‘Placemaking’ area part of Station 1 design
Designers of the new Burnsville fire station under construction say the building will be a model for firefighter wellness, with features that reduce occupation-related cancer risks and promote cardiac and mental health.
The $18.6 million project will include a mental health component the public can enjoy, too.
An outdoor “placemaking” area with bench seating, public art, plantings and lighting was part of the plan from the start.
At their work session Tuesday, City Council members got a look at the designs thus far. They agreed to defer a choice among three options to a survey of the firefighters who will work and stay there.
The space is meant to be intimate, iconic, inviting and to tell a story, said Mitch Workmon from design firm ISG.
The design concept is based on firefighting, the fluidity of water and how firefighters harness it.
A decorative, perforated metal hose with internal lighting snakes around a curved plaza and seating area with semi-circle benches. In one plan, it connects to a 7-foot hydrant sculpture with a push-button mist feature.
A mural of a Dalmatian will grace the station’s retaining wall behind the plaza.
That plan is estimated at $77,220, on top of $22,700 already spent. Another option, which has a 12-foot ladder instead of a hydrant, is estimated at $72,820.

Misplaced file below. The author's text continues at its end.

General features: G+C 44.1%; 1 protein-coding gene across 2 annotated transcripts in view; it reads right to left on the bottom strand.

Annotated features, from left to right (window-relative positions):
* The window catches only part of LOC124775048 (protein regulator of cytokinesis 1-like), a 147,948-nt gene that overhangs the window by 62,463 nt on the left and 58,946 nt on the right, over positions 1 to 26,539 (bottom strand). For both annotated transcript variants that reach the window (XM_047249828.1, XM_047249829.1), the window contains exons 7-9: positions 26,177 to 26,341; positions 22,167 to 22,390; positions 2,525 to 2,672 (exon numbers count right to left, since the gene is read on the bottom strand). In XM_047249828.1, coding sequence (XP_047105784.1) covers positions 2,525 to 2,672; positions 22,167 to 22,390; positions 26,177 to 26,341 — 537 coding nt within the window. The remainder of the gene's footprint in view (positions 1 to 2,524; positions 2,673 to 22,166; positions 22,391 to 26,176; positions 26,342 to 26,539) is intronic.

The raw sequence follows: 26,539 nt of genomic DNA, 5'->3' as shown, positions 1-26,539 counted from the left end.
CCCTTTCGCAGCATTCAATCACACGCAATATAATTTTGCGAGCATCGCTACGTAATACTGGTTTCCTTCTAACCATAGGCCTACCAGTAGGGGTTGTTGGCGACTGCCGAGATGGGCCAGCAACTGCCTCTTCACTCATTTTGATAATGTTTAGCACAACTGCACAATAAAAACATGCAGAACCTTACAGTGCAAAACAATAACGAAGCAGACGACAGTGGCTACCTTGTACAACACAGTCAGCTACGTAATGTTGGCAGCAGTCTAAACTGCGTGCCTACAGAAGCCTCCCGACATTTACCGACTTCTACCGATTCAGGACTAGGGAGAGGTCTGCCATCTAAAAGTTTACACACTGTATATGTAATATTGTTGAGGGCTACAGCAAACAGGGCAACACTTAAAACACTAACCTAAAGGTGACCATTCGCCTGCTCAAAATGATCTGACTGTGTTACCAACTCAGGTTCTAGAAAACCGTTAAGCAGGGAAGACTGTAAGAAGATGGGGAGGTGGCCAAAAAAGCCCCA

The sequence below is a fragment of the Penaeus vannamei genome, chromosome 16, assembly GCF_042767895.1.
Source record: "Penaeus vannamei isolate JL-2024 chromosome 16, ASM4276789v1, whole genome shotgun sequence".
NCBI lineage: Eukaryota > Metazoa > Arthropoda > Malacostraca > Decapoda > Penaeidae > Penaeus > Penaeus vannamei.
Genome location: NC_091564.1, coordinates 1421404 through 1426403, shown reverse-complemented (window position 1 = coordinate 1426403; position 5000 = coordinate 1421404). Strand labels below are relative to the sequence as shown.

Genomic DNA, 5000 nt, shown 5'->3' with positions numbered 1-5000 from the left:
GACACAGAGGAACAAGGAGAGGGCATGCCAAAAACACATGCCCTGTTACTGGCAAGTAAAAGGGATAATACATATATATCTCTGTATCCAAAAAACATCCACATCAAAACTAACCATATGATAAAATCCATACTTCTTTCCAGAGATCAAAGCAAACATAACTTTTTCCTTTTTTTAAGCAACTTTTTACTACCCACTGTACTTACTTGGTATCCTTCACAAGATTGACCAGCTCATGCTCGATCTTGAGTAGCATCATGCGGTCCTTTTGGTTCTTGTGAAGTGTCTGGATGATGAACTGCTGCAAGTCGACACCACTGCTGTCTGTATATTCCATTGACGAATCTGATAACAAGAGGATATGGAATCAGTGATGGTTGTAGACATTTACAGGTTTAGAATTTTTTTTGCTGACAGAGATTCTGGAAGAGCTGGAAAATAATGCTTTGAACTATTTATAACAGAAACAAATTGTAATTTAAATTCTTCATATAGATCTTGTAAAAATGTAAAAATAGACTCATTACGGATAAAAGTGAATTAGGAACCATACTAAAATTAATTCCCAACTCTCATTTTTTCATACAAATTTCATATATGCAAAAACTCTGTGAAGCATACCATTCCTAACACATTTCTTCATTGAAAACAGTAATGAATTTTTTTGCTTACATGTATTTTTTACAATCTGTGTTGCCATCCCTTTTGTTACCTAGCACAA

A third, combining both, is estimated at $112,750, which would exceed the $100,000 placemaking budget by $35,500.
Most council members preferred the hydrant plan, which is within budget, but all agreed to go with whichever of the three firefighters choose.
“I would prefer that the firefighters who are going to be there” pick the design, even though the project is primarily for public use, said Council Member Cara Schulz, who expressed no design preference.
“This gives the community a place to come and sit, and it also gives education for the children,” Mayor Elizabeth Kautz said. “If you come in and you don’t have children, it’s a place to just be there. It’s a very comfortable place.”
Ground was broken in September on the 42,000-square-foot station, which so far is about $1 million under budget, according to Deputy City Manager Gregg Lindberg. Electric and gas franchise fees paid by all Burnsville ratepayers are funding the project.
The station will replace the current Fire Station 1, one of two stations in Burnsville, which was built in 1975 as the police headquarters and has reached the end of its life.
The new station is south of County Road 42 at 143rd Street West and Newton Avenue, less than a mile and a half from the current station at 911 140th St. W. Construction is scheduled for completion next Oct. 1.